April 26, 2021 at 5:22 am | Updated April 26, 2021 at 8:37 am
More than 93 million Americans are fully vaccinated against the coronavirus. Despite so many invigorated immune systems, the populace still needs to keep wearing masks, public health specialists say.
The country is not yet so protected it can forgo face coverings. Case counts have spiked in some hot spots. Meanwhile, it’s clearer than ever that masks protect wearers as well as those nearby.
“Masks are one of the best interventions that we have to prevent viral transmission from one person to another,” said Lisa Maragakis, an infectious-disease epidemiologist at Johns Hopkins University School of Medicine.
By Ariella Cook-Shonkoff and Neelu Tummala, April 7, 2021 at 1:12 p.m. PDT
As vaccine rollouts allow us to plan for a post-pandemic world, we face another looming emergency: the climate crisis.
While pandemic pall is visceral, climate change can feel far off, requiring effort to remain engaged, or at a minimum, to keep paying attention.
But with our future dependent on climate action over the next nine years, it’s urgent that we zoom out of our siloed lives and step into the broader panorama. The climate crisis demands our attention.
As bicoastal medical and mental health practitioners, we are deeply concerned about the adverse health consequences of global warming, including: increased risk of heart disease and stroke, higher rates of violence, the widening spread of infectious diseases as well as the psychological toll.
As intros to backpacking go, this might be pushing it. At noon on a brilliant Tuesday in March, my 12-year-old son Kai and I are a mile and a half into a four-day, 27-mile walk through the Grand Canyon — his first backpacking trip — when he asks: “Are we almost to camp?”
Camp, at Hermit Creek, is seven miles and nearly 2,500 vertical feet below, a trek that will take us several more hours. We’re descending the Hermit Trail, a poorly maintained path off the canyon’s South Rim, and have paused on a precipice, across which we can see many of the canyon’s neatly stacked layers: the chalky beiges and browns of the upper Kaibab, Toroweap and Coconino formations, which yield to the pinkish pastels of the Hermit, Supai and Redwall deposits below.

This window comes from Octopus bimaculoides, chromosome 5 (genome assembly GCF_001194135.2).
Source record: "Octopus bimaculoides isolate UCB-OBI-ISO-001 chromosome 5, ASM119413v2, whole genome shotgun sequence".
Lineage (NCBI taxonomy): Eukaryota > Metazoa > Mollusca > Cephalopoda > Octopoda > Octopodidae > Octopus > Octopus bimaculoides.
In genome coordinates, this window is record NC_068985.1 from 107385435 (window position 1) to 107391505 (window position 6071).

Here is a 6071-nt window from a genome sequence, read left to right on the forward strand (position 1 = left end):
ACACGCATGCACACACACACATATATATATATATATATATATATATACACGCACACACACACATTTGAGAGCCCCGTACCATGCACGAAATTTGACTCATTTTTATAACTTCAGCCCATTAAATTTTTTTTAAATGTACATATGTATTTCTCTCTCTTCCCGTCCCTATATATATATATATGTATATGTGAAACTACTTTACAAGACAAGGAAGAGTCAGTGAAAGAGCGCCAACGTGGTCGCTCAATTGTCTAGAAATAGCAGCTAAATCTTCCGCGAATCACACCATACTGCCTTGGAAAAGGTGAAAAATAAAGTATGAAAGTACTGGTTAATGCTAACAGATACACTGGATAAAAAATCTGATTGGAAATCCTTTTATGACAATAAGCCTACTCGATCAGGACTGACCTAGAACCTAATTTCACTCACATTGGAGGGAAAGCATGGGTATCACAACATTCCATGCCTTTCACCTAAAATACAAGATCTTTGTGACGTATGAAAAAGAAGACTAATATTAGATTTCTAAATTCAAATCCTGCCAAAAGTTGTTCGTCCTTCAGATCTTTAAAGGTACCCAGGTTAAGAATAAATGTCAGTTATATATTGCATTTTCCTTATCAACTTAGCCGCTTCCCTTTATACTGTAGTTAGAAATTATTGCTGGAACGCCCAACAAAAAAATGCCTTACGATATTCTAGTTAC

This is on display in cliffs hundreds of feet tall, a stark reminder of how far we have to go — and how quickly we could get there with one misstep.
The request came in late on a Thursday afternoon to restaurant owner Steve Chu. One of his customers had terminal cancer, and her son-in-law wondered if it would be possible to get the recipe of her favorite broccoli tempura entree so he could make it for her at her home in Vermont.
Chu, 30, specializes in Asian fusion cuisine and is the co-owner of two Ekiben locations in Baltimore. He read the email on March 11 and instantly knew that he could do better, he said.
He quickly replied with an alternative suggestion:
“Thanks for reaching out,” he wrote. “We’d like to meet you in Vermont and make it fresh for you.”
Amazon is withholding ebook and audiobook versions of works it publishes through its in-house publishing arms from US libraries, according to a new report from The Washington Post. In fact, Amazon is the only major publisher that’s doing this, the report states. It’s doing so because the company thinks the terms involved with selling digital versions of books to libraries, which in turn make them available to local residents for free through ebook lending platforms like Libby, are unfavorable.